The (US) National Center for Education Statistics, in its 1993 Report of the National Adult Literacy Survey, defines quantitative literacy as:The knowledge and skills required to apply arithmetic operations, either alone or sequentially, using numbers embedded in printed material (e.g., balancing a checkbook, completing an order form).
– National Center for Education Statistics
The UK’s Department for Children, Schools and Families defines numeracy in their National Strategy documents as follows:Numeracy is a proficiency which is developed mainly in mathematics, but also in other subjects. It is more than an ability to do basic arithmetic. It involves developing confidence and competence with numbers and measures. It requires understanding of the number system, a repertoire of mathematical techniques, and an inclination and ability to solve quantitative or spatial problems in a range of contexts. Numeracy also demands understanding of the ways in which data are gathered by counting and measuring, and presented in graphs, diagrams, charts and tables.
– Department for Education and Skills (UK)
The UK’s definition captures the essence of the Eight Standards for Mathematical Practice that have been defined by the Common Core State Standards for School Mathematics. These mirror Tennessee’s eight Mathematical Processes in Standard 1 of our Mathematics Curriculum Framework that were developed from the five NCTM Process Standards: problem solving, reasoning and proof, communications, connections, and representation.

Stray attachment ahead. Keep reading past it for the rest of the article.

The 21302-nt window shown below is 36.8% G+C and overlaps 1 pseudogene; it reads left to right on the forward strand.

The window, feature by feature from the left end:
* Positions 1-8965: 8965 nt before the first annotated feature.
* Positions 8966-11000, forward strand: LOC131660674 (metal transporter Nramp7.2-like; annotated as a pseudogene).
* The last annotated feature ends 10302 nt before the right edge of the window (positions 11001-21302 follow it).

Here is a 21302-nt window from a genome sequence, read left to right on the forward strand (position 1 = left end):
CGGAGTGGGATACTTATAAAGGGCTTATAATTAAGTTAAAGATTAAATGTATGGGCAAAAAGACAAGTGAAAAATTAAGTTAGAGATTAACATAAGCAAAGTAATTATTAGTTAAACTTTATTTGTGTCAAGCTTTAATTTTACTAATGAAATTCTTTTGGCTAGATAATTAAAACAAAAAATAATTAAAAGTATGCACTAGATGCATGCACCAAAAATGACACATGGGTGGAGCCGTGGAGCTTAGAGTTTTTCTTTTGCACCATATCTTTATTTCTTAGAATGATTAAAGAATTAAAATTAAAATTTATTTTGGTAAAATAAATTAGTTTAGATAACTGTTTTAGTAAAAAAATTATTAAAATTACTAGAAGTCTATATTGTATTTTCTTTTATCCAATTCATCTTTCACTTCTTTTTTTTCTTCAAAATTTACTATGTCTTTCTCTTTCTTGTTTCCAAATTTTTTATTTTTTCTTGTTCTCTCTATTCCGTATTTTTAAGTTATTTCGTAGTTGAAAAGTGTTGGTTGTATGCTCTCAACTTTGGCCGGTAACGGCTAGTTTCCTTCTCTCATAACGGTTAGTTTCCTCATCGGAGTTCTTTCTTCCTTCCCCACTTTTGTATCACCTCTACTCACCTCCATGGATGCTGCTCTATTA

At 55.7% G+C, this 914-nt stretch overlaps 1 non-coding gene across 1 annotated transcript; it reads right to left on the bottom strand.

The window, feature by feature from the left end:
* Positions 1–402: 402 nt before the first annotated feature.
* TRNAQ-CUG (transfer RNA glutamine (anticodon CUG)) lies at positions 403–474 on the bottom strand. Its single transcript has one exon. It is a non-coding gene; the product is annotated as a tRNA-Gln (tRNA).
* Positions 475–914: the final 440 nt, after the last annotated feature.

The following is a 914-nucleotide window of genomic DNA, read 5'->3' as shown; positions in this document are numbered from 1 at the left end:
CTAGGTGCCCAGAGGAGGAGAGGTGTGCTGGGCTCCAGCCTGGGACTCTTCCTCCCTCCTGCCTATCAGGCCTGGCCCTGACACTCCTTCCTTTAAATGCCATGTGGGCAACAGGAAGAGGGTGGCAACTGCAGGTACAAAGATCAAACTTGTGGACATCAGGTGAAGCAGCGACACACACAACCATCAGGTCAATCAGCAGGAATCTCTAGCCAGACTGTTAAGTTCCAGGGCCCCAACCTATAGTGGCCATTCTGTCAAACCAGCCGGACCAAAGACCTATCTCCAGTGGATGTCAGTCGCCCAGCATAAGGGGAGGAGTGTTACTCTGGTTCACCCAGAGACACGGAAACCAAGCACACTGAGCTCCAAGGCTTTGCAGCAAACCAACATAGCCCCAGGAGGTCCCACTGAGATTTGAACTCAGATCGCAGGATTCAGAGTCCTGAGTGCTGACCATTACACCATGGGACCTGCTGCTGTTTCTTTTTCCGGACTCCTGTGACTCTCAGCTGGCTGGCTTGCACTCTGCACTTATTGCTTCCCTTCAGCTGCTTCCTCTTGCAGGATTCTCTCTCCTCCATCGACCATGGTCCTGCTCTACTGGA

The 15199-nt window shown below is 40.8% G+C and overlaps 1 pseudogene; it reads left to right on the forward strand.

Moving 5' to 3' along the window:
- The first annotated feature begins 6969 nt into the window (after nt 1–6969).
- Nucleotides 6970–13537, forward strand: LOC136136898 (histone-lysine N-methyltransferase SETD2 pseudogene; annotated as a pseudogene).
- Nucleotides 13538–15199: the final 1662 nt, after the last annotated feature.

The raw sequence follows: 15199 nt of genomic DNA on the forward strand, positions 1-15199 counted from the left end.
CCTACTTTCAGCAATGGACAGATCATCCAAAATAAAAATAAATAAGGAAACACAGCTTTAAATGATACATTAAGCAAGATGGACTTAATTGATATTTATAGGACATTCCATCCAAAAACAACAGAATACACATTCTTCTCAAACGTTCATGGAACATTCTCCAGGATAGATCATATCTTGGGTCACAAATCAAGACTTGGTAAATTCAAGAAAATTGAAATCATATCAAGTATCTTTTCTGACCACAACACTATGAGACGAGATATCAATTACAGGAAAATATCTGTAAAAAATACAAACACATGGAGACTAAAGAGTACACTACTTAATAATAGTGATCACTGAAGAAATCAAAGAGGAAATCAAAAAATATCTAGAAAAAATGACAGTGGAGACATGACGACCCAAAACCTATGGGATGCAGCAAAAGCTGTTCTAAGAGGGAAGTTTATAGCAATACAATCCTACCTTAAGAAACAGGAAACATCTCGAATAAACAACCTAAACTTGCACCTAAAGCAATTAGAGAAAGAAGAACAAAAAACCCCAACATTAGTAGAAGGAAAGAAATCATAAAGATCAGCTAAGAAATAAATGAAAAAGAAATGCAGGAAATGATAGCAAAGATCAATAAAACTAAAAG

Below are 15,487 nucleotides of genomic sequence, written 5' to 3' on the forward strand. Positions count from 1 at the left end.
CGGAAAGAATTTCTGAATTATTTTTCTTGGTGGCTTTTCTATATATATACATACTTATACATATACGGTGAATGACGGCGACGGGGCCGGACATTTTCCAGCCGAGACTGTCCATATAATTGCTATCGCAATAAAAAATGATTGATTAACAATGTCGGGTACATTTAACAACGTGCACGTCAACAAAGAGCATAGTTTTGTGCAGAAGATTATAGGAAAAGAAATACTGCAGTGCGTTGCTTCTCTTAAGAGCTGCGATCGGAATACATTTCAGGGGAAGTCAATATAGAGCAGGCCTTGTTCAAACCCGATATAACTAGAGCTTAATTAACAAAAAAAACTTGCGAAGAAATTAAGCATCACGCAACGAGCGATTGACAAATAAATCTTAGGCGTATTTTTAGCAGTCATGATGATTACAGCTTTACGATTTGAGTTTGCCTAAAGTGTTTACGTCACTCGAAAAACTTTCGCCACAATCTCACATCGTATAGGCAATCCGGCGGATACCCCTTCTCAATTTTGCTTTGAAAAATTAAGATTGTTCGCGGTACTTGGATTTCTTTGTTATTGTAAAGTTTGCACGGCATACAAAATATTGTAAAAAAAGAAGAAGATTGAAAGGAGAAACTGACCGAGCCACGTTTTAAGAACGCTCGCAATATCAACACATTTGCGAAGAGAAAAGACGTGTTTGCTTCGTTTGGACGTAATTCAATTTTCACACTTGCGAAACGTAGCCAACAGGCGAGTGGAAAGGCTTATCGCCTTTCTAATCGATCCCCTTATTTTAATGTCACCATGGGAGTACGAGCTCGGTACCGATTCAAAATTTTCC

Numeracy is more than an understanding of basic mathematical skills. It also includes the propensity to apply mathematics and be comfortable with logic and reasoning. The development of numeracy in young children begins with experiences with numbers, shapes, patterns, etc. The learning of mathematics is experiential. Especially with today’s “Digital Native” learners, as Marc Prensky calls the students of today, the need to deal with quantitative data is every bit as important as dealing with verbal information. With the computer and the Internet, students must now be able to comprehend the quantitative data they find as well as transform it into something they can use. Unfortunately, too many times, students have unbalanced experiences in learning how to be equipped to deal with verbal information vs. how to be equipped to deal with quantitative information. More time needs to be spent with students developing their sense of numeracy as well as their understanding of abstract mathematics.
Refer back to the website often as we will highlight games and activities that educators and parents can use to help students develop numeracy.